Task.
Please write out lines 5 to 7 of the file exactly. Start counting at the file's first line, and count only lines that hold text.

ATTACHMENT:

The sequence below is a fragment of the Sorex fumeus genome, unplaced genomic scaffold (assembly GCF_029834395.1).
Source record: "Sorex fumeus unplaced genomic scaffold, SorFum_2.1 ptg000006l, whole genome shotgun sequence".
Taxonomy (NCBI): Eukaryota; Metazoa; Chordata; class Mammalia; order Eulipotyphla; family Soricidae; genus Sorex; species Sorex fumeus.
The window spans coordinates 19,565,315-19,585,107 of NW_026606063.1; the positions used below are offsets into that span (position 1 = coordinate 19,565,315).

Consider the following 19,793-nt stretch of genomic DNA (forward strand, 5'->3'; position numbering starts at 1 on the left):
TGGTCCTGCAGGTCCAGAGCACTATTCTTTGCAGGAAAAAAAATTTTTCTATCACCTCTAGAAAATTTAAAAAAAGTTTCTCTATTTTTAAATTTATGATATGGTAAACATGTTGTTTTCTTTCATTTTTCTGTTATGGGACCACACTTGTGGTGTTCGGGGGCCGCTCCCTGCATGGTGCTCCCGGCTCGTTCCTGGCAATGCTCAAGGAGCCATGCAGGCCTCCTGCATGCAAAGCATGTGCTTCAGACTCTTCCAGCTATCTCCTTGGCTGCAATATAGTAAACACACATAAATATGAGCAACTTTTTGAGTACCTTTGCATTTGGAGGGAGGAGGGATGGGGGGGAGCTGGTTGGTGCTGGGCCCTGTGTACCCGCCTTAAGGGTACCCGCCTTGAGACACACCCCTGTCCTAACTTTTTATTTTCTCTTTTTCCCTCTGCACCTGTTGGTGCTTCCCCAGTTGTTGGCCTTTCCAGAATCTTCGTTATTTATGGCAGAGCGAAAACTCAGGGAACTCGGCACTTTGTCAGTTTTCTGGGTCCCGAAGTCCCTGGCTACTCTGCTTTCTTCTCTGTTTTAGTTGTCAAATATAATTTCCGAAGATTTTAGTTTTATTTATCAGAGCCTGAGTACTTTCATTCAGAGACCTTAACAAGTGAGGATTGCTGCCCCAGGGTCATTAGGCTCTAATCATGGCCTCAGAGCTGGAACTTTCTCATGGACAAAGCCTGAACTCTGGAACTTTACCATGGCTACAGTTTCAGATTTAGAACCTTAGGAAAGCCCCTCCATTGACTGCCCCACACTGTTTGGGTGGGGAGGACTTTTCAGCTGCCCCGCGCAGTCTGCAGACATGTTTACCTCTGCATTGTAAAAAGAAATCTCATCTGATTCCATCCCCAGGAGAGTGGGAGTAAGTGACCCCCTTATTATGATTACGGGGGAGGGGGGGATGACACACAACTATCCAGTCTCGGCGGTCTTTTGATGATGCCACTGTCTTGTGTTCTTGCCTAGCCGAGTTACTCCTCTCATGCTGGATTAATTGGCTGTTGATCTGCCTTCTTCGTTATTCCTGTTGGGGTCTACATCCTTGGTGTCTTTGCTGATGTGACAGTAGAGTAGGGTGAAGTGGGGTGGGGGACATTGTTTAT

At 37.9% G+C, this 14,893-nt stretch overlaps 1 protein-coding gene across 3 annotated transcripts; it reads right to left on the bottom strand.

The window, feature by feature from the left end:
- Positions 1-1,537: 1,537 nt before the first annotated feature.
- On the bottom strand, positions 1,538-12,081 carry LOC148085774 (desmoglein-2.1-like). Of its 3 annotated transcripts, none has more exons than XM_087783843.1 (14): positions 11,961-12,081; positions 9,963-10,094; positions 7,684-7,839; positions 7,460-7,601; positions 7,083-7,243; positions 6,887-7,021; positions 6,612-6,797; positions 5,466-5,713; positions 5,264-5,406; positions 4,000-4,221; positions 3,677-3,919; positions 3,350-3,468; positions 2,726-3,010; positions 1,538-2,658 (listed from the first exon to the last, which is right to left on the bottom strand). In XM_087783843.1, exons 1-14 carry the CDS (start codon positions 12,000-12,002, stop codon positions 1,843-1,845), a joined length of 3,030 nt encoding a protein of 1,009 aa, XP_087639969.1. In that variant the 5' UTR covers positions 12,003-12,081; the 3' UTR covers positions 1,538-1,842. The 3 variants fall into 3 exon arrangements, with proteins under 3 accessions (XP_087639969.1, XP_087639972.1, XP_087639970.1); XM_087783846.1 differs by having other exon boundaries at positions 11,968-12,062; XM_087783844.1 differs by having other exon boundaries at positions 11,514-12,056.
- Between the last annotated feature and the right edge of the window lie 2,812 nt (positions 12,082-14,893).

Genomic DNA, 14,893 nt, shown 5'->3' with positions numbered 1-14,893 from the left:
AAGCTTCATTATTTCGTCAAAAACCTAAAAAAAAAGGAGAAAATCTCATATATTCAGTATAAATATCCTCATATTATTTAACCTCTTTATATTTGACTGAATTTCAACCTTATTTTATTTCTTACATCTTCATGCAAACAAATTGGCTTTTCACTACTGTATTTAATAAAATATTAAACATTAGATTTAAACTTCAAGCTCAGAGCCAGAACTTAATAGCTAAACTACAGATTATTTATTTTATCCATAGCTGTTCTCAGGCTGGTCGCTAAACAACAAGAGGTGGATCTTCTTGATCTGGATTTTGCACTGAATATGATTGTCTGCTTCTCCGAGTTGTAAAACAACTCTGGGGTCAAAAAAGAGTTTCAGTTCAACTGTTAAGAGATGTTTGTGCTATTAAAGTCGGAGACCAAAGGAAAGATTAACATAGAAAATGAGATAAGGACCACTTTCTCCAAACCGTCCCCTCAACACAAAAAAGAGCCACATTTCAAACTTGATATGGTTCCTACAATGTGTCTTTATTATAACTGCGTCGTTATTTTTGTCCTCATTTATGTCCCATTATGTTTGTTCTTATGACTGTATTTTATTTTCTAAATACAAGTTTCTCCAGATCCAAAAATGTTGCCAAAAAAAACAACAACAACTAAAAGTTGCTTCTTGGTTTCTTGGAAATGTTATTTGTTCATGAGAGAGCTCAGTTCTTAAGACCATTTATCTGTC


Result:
Consider the following 19,793-nt stretch of genomic DNA (forward strand, 5'->3'; position numbering starts at 1 on the left):
TGGTCCTGCAGGTCCAGAGCACTATTCTTTGCAGGAAAAAAAATTTTTCTATCACCTCTAGAAAATTTAAAAAAAGTTTCTCTATTTTTAAATTTATGATATGGTAAACATGTTGTTTTCTTTCATTTTTCTGTTATGGGACCACACTTGTGGTGTTCGGGGGCCGCTCCCTGCATGGTGCTCCCGGCTCGTTCCTGGCAATGCTCAAGGAGCCATGCAGGCCTCCTGCATGCAAAGCATGTGCTTCAGACTCTTCCAGCTATCTCCTTGGCTGCAATATAGTAAACACACATAAATATGAGCAACTTTTTGAGTACCTTTGCATTTGGAGGGAGGAGGGATGGGGGGGAGCTGGTTGGTGCTGGGCCCTGTGTACCCGCCTTAAGGGTACCCGCCTTGAGACACACCCCTGTCCTAACTTTTTATTTTCTCTTTTTCCCTCTGCACCTGTTGGTGCTTCCCCAGTTGTTGGCCTTTCCAGAATCTTCGTTATTTATGGCAGAGCGAAAACTCAGGGAACTCGGCACTTTGTCAGTTTTCTGGGTCCCGAAGTCCCTGGCTACTCTGCTTTCTTCTCTGTTTTAGTTGTCAAATATAATTTCCGAAGATTTTAGTTTTATTTATCAGAGCCTGAGTACTTTCATTCAGAGACCTTAACAAGTGAGGATTGCTGCCCCAGGGTCATTAGGCTCTAATCATGGCCTCAGAGCTGGAACTTTCTCATGGACAAAGCCTGAACTCTGGAACTTTACCATGGCTACAGTTTCAGATTTAGAACCTTAGGAAAGCCCCTCCATTGACTGCCCCACACTGTTTGGGTGGGGAGGACTTTTCAGCTGCCCCGCGCAGTCTGCAGACATGTTTACCTCTGCATTGTAAAAAGAAATCTCATCTGATTCCATCCCCAGGAGAGTGGGAGTAAGTGACCCCCTTATTATGATTACGGGGGAGGGGGGGATGACACACAACTATCCAGTCTCGGCGGTCTTTTGATGATGCCACTGTCTTGTGTTCTTGCCTAGCCGAGTTACTCCTCTCATGCTGGATTAATTGGCTGTTGATCTGCCTTCTTCGTTATTCCTGTTGGGGTCTACATCCTTGGTGTCTTTGCTGATGTGACAGTAGAGTAGGGTGAAGTGGGGTGGGGGACATTGTTTAT

At 37.9% G+C, this 14,893-nt stretch overlaps 1 protein-coding gene across 3 annotated transcripts; it reads right to left on the bottom strand.